Tuesday, 21 June 2011

Sorry I Haven't Posted

When I saw it mentioned in the New Yorker that Cory Arcangel was collecting posts with this title, it seemed a perfect way to come back to blogging after a long unexplained and unexplainable hiatus. And then Sunday I went to the Whitney to see Arcangel’s exhibition. The large dark space with loud music and huge video-game-style images of bowlers throwing gutterballs, the golf installation with a similar end, various types of reproduced drawings or Pantone colors created through painstaking technology…. My notes say “pointless, futile, wasted effort.” Boy, he works hard to produce nothing. I imagine that’s the point; it just didn’t take me very far intellectually or emotionally.

Except that it’s different, and I kind of liked the swaying display shelf sets, I really wondered what the Whitney was thinking. On the other hand, I imagine this is a generational thing and maybe it’s completely powerfully meaningful to some people. I kept staring at the big computer-generated color sheets, trying to connect them with abstract expressionism, as the labels instructed, but it just wasn’t working for me. Despite all the work he puts into it, the work just isn’t visually engaging.

Futility seems to be the contemporary theme for museum shows this month. At MOMA Francis Alÿs presents videos of himself carrying a gun through Mexico City until he was arrested after about 12 minutes, of 500 people shoveling sand to make a slight adjustment in the dune, of himself pushing a block of ice through the city till it melted, of himself with a group of sheep circling a pole, and of his hunt to catch “tornados” (actually dirt devils) in the dry Mexican desert. The sand dune project reminded me of early works by Zhang Huan, raising the height of a mountain and the depth of a lake using his artist friends. The Zhang works seemed relatively effortless, however, and this Peruvian sand dune project is heavily documented, laborious, hot, and suggestive of a planning process more like Christo wrapping the Arkansas River. Tom thinks they're all pretty dumb. Without the patience to see the final result, I assumed the effect on the huge dune was imperceptible.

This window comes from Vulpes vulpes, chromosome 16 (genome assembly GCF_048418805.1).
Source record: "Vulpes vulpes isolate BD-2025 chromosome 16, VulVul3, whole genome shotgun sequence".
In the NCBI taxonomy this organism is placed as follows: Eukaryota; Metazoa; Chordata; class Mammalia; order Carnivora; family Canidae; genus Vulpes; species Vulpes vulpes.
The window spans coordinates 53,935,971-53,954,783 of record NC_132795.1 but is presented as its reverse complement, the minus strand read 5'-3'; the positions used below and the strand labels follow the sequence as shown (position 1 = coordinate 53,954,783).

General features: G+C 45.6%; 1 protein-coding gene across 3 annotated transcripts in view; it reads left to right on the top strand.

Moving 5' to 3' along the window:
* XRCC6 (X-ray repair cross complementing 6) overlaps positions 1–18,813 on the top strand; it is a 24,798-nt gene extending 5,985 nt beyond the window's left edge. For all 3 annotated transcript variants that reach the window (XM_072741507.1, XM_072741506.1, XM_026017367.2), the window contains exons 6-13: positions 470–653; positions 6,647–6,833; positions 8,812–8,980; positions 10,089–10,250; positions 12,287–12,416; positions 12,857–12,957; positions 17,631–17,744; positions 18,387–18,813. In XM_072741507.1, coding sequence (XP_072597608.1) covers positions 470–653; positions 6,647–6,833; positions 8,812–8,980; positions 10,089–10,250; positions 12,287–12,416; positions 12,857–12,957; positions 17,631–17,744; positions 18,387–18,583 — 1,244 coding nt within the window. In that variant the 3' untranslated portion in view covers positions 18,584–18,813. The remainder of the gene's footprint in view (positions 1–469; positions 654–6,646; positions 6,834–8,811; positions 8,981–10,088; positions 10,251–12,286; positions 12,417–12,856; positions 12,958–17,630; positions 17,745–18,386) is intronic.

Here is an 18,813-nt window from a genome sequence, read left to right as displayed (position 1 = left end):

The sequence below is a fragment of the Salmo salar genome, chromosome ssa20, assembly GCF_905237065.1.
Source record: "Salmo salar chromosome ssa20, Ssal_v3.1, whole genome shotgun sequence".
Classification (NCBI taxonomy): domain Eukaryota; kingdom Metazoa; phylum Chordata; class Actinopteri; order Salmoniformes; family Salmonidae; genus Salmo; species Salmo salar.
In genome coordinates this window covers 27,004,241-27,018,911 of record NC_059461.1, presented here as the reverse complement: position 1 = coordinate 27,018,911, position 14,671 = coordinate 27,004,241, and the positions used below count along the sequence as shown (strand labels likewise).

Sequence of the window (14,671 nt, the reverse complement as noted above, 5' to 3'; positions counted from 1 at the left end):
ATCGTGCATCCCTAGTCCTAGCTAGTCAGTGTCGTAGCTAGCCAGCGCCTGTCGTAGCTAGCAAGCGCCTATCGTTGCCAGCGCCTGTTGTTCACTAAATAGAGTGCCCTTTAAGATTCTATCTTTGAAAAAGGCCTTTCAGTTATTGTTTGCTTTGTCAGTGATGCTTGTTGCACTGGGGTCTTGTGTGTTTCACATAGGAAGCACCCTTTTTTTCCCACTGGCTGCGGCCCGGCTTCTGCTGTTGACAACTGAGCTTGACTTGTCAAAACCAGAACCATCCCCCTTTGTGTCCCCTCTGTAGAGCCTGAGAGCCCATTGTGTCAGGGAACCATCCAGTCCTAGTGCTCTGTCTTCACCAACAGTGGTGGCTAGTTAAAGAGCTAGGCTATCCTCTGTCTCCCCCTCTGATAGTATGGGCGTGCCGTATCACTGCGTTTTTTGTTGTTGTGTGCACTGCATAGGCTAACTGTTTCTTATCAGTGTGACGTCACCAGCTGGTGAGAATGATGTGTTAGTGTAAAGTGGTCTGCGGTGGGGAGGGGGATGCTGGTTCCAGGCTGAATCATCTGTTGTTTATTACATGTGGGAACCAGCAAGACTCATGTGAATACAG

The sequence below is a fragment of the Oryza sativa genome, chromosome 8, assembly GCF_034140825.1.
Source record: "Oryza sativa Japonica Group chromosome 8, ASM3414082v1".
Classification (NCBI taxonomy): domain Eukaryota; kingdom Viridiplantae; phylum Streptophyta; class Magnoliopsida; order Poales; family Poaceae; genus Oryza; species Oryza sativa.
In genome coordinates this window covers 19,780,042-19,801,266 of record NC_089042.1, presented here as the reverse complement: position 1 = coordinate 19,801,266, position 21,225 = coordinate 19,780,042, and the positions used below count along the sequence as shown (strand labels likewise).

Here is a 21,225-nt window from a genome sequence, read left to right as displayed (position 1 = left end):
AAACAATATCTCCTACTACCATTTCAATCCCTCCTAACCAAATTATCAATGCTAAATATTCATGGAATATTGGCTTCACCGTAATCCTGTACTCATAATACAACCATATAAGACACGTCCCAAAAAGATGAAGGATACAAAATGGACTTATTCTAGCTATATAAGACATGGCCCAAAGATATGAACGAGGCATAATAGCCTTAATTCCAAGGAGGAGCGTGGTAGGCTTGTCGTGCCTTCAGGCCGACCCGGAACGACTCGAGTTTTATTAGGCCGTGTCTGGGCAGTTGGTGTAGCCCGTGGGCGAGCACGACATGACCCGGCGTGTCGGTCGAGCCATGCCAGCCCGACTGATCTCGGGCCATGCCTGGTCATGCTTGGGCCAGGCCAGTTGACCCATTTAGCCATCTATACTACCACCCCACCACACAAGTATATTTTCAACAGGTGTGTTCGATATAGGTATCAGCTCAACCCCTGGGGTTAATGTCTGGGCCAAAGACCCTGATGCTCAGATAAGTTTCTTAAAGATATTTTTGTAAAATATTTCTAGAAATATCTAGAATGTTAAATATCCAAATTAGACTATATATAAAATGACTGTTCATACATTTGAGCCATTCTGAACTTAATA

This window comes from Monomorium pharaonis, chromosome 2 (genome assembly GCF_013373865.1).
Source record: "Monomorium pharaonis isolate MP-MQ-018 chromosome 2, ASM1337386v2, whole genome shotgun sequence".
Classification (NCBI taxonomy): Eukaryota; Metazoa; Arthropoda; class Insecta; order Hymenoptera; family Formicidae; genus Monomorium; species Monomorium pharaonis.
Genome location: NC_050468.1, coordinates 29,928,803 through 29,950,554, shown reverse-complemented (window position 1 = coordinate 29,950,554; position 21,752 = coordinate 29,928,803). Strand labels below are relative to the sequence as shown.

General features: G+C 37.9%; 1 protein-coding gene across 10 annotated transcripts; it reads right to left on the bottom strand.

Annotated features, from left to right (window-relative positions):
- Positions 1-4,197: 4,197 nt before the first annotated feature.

One would imagine that the third artist installation in a major New York Museum would be equally dispiriting: Hans Peter Feldman’s Hugo Boss Prize exhibition at the Guggenheim. Surprisingly, $100,000 in $1 bills pinned to the walls and columns of a relatively large gallery to make a layered wallpaper is visually quite satisfying. The soft green and grey of the bills, their overlapping that suggests ivy leaves, and the variations caused by changing the orientation of the bills made for a very pleasant visual and spatial experience. For some reason it made strangers pleasantly chatty. We talked about doing it on a smaller scale in a room at home (just $10,000?), whether the insulation of the bills would create good acoustics for a music room, whether someone has the job to straighten the rows each day (a few bills have tilted), who did the actual physical installation (Guggenheim crew), how they measured to be sure the bills would fit (very carefully and with some anxiety). There are lots of images of the installation on the Web, but I don't think they convey the experience of being there. It's always wonderful when the art requires the viewer's actual presence in order to work properly.

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